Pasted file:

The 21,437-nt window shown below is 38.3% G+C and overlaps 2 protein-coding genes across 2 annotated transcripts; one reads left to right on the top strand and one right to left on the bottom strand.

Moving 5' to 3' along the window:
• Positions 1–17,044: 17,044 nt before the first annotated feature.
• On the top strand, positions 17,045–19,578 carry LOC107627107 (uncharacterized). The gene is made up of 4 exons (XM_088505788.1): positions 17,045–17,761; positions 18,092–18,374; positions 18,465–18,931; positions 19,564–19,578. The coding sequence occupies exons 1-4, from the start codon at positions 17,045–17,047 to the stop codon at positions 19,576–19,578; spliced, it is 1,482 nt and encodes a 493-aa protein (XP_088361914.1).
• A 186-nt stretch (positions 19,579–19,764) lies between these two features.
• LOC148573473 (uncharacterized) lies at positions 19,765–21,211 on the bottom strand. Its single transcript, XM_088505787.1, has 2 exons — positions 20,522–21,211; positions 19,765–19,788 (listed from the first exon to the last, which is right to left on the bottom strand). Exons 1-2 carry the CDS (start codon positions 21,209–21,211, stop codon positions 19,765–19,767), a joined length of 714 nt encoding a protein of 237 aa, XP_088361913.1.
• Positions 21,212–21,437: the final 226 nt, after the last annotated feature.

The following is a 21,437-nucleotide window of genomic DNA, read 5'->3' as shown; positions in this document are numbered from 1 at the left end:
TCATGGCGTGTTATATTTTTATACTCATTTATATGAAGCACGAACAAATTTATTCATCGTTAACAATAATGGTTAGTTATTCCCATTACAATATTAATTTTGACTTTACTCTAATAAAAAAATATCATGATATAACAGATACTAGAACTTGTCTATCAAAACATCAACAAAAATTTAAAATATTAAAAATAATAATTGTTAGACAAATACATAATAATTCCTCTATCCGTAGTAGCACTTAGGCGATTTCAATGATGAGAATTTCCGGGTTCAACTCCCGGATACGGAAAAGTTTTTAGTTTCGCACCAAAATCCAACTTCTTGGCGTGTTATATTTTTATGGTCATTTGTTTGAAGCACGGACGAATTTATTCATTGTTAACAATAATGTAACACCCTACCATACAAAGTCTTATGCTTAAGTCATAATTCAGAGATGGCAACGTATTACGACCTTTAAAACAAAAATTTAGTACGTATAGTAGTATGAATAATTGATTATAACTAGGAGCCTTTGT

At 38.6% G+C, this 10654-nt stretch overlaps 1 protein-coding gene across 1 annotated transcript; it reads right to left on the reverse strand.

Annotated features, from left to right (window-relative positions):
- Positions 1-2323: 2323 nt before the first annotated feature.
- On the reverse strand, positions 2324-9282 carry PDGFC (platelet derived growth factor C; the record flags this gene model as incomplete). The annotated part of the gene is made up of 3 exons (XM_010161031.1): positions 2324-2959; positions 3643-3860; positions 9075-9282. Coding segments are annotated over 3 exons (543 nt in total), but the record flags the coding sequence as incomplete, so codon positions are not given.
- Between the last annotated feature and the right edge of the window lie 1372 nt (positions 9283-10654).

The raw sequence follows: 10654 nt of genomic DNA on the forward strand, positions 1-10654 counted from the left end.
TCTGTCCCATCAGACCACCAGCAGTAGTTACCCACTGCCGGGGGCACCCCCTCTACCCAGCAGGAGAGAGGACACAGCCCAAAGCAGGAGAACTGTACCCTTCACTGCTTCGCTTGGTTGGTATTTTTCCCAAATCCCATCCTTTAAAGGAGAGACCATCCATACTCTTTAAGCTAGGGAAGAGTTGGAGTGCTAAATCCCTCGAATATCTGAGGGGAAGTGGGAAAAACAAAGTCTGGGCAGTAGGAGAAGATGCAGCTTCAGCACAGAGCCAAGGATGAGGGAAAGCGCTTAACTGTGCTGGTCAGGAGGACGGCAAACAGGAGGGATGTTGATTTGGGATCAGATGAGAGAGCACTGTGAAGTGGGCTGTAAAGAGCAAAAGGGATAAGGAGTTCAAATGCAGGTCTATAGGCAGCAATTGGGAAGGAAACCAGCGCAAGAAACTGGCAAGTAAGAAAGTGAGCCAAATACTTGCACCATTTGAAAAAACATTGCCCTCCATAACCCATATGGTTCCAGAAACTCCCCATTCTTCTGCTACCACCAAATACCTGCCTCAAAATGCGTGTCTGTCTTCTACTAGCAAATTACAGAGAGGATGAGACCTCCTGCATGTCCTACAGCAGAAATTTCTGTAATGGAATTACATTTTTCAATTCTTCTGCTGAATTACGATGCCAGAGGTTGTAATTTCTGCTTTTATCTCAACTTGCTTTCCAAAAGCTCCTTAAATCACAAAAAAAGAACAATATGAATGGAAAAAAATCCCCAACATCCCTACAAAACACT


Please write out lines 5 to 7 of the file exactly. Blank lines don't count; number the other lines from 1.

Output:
• A 186-nt stretch (positions 19,579–19,764) lies between these two features.
• LOC148573473 (uncharacterized) lies at positions 19,765–21,211 on the bottom strand. Its single transcript, XM_088505787.1, has 2 exons — positions 20,522–21,211; positions 19,765–19,788 (listed from the first exon to the last, which is right to left on the bottom strand). Exons 1-2 carry the CDS (start codon positions 21,209–21,211, stop codon positions 19,765–19,767), a joined length of 714 nt encoding a protein of 237 aa, XP_088361913.1.
• Positions 21,212–21,437: the final 226 nt, after the last annotated feature.